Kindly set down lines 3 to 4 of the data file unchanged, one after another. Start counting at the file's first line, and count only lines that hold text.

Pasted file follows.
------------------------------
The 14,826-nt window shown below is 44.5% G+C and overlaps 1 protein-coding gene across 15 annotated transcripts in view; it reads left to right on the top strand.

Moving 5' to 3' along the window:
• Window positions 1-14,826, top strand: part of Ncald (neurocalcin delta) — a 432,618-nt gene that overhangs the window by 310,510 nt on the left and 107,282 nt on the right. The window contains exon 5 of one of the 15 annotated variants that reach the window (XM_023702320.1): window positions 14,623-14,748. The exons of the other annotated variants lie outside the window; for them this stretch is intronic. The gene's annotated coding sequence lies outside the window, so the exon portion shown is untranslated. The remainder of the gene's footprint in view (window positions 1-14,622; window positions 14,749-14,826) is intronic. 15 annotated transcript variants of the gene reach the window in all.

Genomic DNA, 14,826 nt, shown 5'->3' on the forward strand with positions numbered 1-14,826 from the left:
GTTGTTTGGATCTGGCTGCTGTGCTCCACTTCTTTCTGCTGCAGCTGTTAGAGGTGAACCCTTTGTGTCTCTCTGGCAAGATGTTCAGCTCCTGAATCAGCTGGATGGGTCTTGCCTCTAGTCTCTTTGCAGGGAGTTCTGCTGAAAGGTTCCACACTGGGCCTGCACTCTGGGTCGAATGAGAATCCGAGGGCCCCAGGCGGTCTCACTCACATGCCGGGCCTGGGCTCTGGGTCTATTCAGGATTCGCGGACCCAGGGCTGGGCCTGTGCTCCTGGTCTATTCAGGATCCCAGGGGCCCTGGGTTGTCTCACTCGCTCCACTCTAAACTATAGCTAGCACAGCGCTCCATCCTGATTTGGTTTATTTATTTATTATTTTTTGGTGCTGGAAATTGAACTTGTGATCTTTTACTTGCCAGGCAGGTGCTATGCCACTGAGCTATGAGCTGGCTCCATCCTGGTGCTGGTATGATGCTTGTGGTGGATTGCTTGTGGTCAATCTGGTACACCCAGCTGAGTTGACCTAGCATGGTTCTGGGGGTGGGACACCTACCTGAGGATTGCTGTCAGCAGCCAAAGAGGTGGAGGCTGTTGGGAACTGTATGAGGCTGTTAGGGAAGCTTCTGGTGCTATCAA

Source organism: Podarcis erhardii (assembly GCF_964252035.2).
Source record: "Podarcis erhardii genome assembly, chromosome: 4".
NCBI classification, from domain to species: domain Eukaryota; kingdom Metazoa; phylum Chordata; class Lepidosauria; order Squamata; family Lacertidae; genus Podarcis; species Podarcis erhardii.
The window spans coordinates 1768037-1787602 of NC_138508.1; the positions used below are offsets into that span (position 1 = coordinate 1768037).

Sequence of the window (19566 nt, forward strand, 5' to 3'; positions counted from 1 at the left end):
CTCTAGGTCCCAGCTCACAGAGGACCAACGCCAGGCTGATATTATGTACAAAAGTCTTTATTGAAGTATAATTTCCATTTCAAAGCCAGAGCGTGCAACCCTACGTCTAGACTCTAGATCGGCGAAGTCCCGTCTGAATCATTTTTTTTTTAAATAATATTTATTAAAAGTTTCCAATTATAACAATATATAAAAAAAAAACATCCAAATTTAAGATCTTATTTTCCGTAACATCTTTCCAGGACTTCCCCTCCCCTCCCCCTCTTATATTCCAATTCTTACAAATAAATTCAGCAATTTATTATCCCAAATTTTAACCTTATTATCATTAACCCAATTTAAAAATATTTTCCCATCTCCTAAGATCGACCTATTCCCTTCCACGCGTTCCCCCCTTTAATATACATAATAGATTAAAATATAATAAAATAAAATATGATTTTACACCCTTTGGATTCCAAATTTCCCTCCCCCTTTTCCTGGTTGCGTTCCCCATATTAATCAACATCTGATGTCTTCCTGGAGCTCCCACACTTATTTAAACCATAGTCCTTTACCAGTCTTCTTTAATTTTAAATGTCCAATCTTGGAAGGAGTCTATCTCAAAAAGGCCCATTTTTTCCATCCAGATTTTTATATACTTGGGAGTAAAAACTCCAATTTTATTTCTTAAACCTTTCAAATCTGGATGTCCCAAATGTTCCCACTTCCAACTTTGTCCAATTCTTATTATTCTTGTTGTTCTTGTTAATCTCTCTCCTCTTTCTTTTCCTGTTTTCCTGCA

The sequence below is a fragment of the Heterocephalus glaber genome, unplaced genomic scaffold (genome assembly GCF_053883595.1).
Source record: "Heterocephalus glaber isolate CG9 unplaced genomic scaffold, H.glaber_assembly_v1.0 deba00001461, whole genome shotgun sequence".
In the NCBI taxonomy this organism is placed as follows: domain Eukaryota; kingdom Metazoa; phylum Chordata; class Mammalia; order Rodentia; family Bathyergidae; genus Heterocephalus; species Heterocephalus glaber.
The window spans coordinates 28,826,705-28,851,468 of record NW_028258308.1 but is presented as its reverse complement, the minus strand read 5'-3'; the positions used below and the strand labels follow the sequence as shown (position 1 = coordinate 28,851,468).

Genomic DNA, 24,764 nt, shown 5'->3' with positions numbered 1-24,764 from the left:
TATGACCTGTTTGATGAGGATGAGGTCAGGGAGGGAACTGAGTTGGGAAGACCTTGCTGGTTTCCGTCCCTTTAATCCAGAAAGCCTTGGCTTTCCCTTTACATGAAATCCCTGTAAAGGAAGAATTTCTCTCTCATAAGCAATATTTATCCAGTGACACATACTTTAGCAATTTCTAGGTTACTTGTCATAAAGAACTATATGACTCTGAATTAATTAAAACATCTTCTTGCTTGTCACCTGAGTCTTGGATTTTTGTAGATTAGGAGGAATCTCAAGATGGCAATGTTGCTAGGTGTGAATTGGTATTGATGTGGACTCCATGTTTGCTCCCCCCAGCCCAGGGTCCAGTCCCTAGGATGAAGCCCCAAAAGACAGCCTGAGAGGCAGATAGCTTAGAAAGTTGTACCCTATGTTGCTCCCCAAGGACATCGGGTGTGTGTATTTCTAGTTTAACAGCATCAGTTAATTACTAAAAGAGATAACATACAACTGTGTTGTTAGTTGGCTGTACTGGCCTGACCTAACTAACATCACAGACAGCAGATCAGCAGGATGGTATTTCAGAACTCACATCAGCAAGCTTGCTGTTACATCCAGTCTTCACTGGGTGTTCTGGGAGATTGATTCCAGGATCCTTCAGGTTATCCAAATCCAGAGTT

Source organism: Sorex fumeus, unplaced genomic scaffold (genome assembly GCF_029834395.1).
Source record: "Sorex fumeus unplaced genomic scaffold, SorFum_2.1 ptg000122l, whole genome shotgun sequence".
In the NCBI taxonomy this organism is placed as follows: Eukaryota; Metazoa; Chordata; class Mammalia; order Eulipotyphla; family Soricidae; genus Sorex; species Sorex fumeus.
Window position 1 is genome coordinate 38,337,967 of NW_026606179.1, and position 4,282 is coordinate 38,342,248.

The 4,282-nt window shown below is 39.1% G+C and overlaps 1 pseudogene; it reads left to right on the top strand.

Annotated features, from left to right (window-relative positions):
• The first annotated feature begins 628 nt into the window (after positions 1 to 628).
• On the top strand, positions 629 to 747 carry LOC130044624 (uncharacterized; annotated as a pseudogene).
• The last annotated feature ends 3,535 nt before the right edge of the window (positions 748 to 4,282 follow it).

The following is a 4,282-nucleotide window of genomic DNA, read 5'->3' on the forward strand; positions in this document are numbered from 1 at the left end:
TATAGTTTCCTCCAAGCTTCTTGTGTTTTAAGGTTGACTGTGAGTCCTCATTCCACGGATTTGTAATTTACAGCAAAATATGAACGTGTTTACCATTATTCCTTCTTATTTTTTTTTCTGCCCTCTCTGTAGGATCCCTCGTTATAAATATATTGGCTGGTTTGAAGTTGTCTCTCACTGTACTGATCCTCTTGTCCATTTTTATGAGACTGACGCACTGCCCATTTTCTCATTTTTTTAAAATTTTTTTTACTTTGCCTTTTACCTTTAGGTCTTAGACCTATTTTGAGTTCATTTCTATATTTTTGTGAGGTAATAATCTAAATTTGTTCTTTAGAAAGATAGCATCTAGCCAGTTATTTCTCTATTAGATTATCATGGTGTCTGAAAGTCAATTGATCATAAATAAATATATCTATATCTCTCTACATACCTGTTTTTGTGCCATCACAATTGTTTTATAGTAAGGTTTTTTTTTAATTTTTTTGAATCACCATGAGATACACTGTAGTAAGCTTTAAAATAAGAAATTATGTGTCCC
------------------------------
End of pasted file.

• Window positions 1-14,826, top strand: part of Ncald (neurocalcin delta) — a 432,618-nt gene that overhangs the window by 310,510 nt on the left and 107,282 nt on the right. The window contains exon 5 of one of the 15 annotated variants that reach the window (XM_023702320.1): window positions 14,623-14,748. The exons of the other annotated variants lie outside the window; for them this stretch is intronic. The gene's annotated coding sequence lies outside the window, so the exon portion shown is untranslated. The remainder of the gene's footprint in view (window positions 1-14,622; window positions 14,749-14,826) is intronic. 15 annotated transcript variants of the gene reach the window in all.

Genomic DNA, 14,826 nt, shown 5'->3' on the forward strand with positions numbered 1-14,826 from the left: